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Malaysia suspends Shariah-compliant airline

A Malaysian airline that banned alcohol on flights and had its female flight crew members don hijabs has been suspended by the country's aviation authority. It's now under investigation for shoddy service.

Rayani Air may have complied with Islamic law, but it's now being investigated for not complying with aviation law.

On Monday, Malaysia's only Shariah-compliant airline was handed a three-month suspension after a string of last-minute cancellations, delays and a pilots' strike had raised questions about the carrier's ability to offer reliable service.

Rayani Air operates only two Boeing 737-400s, shuttling passengers in Malaysia's predominantly Muslim northern states of Kedah and Kelantan and the eastern states of Sabah and Sarawak. It began operations last December.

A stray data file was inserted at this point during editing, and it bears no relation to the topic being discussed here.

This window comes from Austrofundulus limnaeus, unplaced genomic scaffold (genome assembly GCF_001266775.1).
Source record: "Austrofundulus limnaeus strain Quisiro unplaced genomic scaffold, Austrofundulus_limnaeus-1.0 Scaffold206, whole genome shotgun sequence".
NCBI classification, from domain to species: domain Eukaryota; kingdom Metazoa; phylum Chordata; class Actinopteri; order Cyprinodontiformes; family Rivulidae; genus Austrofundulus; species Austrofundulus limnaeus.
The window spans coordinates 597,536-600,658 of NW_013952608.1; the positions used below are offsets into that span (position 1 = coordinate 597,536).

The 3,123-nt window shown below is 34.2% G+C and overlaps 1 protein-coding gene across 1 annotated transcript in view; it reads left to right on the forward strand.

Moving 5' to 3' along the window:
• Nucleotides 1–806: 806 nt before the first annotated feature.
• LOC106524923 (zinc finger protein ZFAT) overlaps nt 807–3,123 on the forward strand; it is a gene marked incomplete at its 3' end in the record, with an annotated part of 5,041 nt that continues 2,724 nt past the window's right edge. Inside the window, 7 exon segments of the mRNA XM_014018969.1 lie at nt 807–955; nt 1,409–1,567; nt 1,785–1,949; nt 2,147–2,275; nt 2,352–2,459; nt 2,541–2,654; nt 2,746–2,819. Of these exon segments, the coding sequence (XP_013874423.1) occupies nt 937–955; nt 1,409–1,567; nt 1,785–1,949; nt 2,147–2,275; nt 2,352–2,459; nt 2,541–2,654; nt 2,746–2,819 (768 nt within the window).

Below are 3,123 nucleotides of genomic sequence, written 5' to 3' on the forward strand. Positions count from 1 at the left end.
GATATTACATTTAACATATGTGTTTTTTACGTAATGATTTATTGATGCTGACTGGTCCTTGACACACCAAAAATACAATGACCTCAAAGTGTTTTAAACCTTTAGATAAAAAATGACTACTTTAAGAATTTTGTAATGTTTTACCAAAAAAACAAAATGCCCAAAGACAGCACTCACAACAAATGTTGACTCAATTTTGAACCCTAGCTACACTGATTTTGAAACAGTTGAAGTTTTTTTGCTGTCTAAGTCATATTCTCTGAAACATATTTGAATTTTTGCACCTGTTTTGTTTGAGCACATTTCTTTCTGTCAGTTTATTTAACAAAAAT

The airline forbids the consumption of alcohol on board its flights and only serves food that is halal. Female flight attendants are required to wear hijabs if they are Muslim, or dress modestly and not wear revealing clothing if they are not.

The company said in a post on its Facebook page that it was working hard to "solve our internal matters and get Rayani back on track."

Malaysia's transport minister, Liow Tiong, said in a tweet that the country's Department of Civil Aviation would also conduct a safety audit before allowing Rayani Air to fly again.

The suspension was the latest embarrassment for Malaysia's aviation sector. The search is still ongoing for Malaysia Airlines Flight MH370,

a Beijing-bound plane that disappeared over the Indian Ocean

with 239 passengers and crew onboard.

Half a year later,

another Malaysia Airlines flight, MH17,

was shot down over rebel-held eastern Ukraine by a missile, killing 298 people.

And last December, a probe began over a Malaysian Airlines plane that

flew in the wrong direction

for almost an hour after taking off from New Zealand.

cjc/sri (AFP, dpa)

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